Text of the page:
The springers are here!!

If you’ve ever caught a springer, you know the reason why anglers in the Pacific Northwest do some things that don’t make sense to catch them. Things like drain bank accounts, live on 3 hours of sleep for 2 months, go completely MIA from friends and family that don’t fish, and drive hours passing a hundred bodies of water, just to get to the one that has a good run of springers.

Aside from incredibly fatty, melt-in-your-mouth meat, springers bring a new challenge to every angler. I was once told that I would be proposed to (by my current boyfriend) when I caught a springer. He didn’t quite expect that I would catch one my first season, and notice I said boyfriend – not husband or fiancé.

My first ever springer – Cowlitz 2010 – float/eggs

Springers are Chinook that enter the river in the spring time and anticipate staying in the river and spawning in the winter with a typical fall Chinook. Because they anticipate staying in the fresh water for such a long period of time, they store all of their fat contents in their meat rather than generate reproductive organs like other salmon/steelhead species. That results in a highly energized salmon full of bright red, oily meat.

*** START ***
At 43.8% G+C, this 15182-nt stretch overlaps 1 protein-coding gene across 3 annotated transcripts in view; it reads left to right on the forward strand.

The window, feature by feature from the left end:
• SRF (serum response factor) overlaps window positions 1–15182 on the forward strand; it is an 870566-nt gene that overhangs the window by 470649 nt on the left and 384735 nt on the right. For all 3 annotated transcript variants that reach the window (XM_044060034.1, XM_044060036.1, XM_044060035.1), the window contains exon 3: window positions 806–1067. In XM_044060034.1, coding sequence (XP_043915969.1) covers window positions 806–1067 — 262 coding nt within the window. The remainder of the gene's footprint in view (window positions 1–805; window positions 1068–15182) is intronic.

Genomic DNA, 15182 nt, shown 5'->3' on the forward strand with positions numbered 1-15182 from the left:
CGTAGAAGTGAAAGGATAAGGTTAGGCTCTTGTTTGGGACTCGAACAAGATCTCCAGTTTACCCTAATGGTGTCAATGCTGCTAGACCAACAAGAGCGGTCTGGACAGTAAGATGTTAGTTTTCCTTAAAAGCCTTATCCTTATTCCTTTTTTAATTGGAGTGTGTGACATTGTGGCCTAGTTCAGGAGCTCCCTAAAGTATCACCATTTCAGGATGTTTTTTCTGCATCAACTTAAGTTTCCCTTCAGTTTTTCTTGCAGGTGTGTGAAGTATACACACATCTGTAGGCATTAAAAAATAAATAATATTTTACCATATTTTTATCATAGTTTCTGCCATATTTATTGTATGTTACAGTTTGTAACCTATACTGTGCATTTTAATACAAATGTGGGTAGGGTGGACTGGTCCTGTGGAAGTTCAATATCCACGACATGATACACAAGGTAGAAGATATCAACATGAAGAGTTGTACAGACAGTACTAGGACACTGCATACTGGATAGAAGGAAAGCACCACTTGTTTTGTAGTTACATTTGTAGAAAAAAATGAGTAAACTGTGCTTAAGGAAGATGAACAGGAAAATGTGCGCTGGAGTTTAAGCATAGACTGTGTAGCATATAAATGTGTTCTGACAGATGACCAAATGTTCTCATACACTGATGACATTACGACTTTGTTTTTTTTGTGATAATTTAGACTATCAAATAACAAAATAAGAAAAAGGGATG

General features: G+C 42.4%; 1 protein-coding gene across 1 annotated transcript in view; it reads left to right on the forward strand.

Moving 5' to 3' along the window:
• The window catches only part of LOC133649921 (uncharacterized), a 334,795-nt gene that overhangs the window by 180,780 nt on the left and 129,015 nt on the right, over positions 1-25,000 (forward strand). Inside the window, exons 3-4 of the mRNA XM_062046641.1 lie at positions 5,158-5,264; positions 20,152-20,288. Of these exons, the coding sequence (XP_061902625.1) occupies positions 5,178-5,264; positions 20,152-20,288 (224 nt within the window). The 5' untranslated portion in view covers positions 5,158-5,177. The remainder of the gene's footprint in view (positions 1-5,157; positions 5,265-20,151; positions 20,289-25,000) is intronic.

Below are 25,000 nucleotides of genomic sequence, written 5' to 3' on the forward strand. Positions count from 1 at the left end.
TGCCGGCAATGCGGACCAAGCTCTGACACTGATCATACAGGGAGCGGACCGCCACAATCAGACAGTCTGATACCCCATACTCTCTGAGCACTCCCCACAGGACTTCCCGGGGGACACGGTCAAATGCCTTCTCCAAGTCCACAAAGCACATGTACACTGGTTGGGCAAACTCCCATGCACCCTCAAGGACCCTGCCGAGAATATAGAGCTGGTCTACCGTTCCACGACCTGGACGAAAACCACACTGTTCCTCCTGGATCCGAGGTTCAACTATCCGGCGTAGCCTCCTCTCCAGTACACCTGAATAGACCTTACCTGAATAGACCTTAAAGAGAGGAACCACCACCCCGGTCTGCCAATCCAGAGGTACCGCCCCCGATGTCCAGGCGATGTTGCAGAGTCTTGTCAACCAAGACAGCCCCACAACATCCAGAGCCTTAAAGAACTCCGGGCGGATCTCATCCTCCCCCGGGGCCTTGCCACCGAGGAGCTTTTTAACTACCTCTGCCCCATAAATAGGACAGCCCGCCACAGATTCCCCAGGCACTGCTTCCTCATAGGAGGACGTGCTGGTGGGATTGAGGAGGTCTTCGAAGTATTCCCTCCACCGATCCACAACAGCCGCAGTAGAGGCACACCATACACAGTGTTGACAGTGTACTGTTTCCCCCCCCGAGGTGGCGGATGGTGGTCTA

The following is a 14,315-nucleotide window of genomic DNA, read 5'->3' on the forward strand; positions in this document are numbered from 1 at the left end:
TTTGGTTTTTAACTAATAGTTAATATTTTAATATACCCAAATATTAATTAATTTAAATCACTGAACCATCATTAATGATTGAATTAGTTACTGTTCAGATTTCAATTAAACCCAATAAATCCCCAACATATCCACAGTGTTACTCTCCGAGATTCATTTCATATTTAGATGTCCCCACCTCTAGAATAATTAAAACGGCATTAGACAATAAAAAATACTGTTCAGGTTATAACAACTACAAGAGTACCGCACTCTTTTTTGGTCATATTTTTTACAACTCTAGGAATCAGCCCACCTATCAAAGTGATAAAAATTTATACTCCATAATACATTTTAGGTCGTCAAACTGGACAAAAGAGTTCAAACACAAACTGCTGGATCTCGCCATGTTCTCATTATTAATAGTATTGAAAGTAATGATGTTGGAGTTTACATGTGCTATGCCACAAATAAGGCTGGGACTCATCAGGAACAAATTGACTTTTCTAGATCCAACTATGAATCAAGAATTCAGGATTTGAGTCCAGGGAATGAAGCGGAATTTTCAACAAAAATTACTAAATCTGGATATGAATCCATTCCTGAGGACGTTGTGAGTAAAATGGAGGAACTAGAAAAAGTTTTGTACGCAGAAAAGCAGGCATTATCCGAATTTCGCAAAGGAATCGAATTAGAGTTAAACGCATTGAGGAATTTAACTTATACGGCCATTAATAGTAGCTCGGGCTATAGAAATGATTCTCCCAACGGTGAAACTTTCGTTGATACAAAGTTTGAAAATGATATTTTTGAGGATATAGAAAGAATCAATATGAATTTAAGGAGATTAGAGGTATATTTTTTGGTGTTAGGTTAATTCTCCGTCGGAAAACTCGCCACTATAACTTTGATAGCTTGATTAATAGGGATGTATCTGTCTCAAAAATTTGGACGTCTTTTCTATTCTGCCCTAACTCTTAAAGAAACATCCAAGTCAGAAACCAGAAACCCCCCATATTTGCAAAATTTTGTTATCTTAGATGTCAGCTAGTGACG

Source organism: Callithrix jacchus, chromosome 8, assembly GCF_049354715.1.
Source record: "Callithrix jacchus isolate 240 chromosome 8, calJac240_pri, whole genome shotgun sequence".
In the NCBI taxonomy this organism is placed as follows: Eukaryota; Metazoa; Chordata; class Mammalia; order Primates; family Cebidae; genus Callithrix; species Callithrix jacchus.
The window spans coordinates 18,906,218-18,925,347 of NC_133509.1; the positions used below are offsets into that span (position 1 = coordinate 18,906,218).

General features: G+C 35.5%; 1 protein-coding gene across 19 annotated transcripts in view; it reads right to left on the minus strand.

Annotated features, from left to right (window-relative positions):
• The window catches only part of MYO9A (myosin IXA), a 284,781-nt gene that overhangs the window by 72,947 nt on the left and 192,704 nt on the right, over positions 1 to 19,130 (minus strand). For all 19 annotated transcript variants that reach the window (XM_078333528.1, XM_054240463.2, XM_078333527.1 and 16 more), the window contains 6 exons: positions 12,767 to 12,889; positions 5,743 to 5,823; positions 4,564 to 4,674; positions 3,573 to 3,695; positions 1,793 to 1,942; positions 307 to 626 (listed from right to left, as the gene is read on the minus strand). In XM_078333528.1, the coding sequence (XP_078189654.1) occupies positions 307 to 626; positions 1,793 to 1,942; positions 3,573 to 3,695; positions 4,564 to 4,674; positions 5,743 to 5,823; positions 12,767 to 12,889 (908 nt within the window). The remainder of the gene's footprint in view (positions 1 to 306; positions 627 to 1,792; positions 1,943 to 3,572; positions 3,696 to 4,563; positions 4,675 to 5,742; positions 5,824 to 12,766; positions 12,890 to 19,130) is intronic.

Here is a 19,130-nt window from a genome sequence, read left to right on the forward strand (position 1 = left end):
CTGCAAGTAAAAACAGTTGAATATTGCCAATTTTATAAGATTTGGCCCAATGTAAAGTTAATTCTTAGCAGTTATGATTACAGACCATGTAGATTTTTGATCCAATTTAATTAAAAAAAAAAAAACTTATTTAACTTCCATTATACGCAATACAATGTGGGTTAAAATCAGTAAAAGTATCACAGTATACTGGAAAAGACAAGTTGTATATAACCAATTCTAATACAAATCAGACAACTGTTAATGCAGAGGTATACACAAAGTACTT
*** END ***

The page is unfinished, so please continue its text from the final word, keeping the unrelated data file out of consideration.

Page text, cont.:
They are easily the most finicky fish that I’ve targeted and have withdrawn more time and energy from my life. My family is lucky if they get one springer meal a year and they are also lucky if they see me on the weekends between April & May.

The Columbia River is the largest source of springers in our area with several tributaries with hatcheries that release springers and many of the fish will go all the way to Idaho for their final destination. Fishing the Columbia can be a great way to catch springers whether you have a perfectly designed boat, or may be plunking off the bank but there are a few smaller rivers both on the Washington coast and Columbia tributaries that get a decent run of springers that create an exciting and challenging time targeting such an aggressive species.